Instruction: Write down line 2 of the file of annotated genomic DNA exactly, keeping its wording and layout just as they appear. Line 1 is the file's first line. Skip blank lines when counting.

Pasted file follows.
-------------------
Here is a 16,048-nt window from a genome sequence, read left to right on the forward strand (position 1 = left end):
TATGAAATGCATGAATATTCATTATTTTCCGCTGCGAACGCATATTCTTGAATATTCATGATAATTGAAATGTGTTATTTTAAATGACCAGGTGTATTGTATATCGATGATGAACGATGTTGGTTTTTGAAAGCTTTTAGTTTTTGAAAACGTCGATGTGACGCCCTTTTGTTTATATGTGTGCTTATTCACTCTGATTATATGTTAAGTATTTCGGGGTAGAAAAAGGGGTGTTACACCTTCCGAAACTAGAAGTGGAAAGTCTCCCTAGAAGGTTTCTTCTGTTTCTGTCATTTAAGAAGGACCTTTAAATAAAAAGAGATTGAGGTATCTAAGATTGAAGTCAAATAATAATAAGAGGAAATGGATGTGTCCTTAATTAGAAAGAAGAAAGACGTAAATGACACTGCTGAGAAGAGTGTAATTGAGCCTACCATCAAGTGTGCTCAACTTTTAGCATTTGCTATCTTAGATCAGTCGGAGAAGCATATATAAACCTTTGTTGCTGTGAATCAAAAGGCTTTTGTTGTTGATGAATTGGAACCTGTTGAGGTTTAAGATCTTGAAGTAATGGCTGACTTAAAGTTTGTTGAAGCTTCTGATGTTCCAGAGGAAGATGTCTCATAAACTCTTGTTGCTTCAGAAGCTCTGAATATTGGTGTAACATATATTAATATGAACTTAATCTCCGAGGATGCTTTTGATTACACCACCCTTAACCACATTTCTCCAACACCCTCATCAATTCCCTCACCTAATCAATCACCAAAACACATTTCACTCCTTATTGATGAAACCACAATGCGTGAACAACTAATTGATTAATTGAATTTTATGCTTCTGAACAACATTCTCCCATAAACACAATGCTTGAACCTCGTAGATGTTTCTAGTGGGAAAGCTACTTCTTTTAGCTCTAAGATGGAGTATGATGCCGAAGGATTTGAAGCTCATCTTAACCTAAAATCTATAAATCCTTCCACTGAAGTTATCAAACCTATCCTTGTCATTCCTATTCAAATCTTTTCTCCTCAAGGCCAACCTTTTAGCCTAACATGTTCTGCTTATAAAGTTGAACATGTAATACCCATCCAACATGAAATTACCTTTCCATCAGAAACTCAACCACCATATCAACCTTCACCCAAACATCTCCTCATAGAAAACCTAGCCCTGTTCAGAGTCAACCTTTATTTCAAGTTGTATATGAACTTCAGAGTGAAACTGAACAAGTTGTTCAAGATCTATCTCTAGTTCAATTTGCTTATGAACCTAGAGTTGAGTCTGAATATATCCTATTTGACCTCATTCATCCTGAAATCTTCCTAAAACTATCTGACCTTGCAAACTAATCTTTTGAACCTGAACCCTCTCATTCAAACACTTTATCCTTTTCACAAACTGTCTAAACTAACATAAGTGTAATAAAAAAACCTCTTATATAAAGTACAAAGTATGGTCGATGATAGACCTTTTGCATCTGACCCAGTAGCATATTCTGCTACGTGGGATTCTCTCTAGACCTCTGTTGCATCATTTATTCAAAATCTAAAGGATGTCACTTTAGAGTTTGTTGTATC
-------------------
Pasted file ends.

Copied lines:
TATGAAATGCATGAATATTCATTATTTTCCGCTGCGAACGCATATTCTTGAATATTCATGATAATTGAAATGTGTTATTTTAAATGACCAGGTGTATTGTATATCGATGATGAACGATGTTGGTTTTTGAAAGCTTTTAGTTTTTGAAAACGTCGATGTGACGCCCTTTTGTTTATATGTGTGCTTATTCACTCTGATTATATGTTAAGTATTTCGGGGTAGAAAAAGGGGTGTTACACCTTCCGAAACTAGAAGTGGAAAGTCTCCCTAGAAGGTTTCTTCTGTTTCTGTCATTTAAGAAGGACCTTTAAATAAAAAGAGATTGAGGTATCTAAGATTGAAGTCAAATAATAATAAGAGGAAATGGATGTGTCCTTAATTAGAAAGAAGAAAGACGTAAATGACACTGCTGAGAAGAGTGTAATTGAGCCTACCATCAAGTGTGCTCAACTTTTAGCATTTGCTATCTTAGATCAGTCGGAGAAGCATATATAAACCTTTGTTGCTGTGAATCAAAAGGCTTTTGTTGTTGATGAATTGGAACCTGTTGAGGTTTAAGATCTTGAAGTAATGGCTGACTTAAAGTTTGTTGAAGCTTCTGATGTTCCAGAGGAAGATGTCTCATAAACTCTTGTTGCTTCAGAAGCTCTGAATATTGGTGTAACATATATTAATATGAACTTAATCTCCGAGGATGCTTTTGATTACACCACCCTTAACCACATTTCTCCAACACCCTCATCAATTCCCTCACCTAATCAATCACCAAAACACATTTCACTCCTTATTGATGAAACCACAATGCGTGAACAACTAATTGATTAATTGAATTTTATGCTTCTGAACAACATTCTCCCATAAACACAATGCTTGAACCTCGTAGATGTTTCTAGTGGGAAAGCTACTTCTTTTAGCTCTAAGATGGAGTATGATGCCGAAGGATTTGAAGCTCATCTTAACCTAAAATCTATAAATCCTTCCACTGAAGTTATCAAACCTATCCTTGTCATTCCTATTCAAATCTTTTCTCCTCAAGGCCAACCTTTTAGCCTAACATGTTCTGCTTATAAAGTTGAACATGTAATACCCATCCAACATGAAATTACCTTTCCATCAGAAACTCAACCACCATATCAACCTTCACCCAAACATCTCCTCATAGAAAACCTAGCCCTGTTCAGAGTCAACCTTTATTTCAAGTTGTATATGAACTTCAGAGTGAAACTGAACAAGTTGTTCAAGATCTATCTCTAGTTCAATTTGCTTATGAACCTAGAGTTGAGTCTGAATATATCCTATTTGACCTCATTCATCCTGAAATCTTCCTAAAACTATCTGACCTTGCAAACTAATCTTTTGAACCTGAACCCTCTCATTCAAACACTTTATCCTTTTCACAAACTGTCTAAACTAACATAAGTGTAATAAAAAAACCTCTTATATAAAGTACAAAGTATGGTCGATGATAGACCTTTTGCATCTGACCCAGTAGCATATTCTGCTACGTGGGATTCTCTCTAGACCTCTGTTGCATCATTTATTCAAAATCTAAAGGATGTCACTTTAGAGTTTGTTGTATC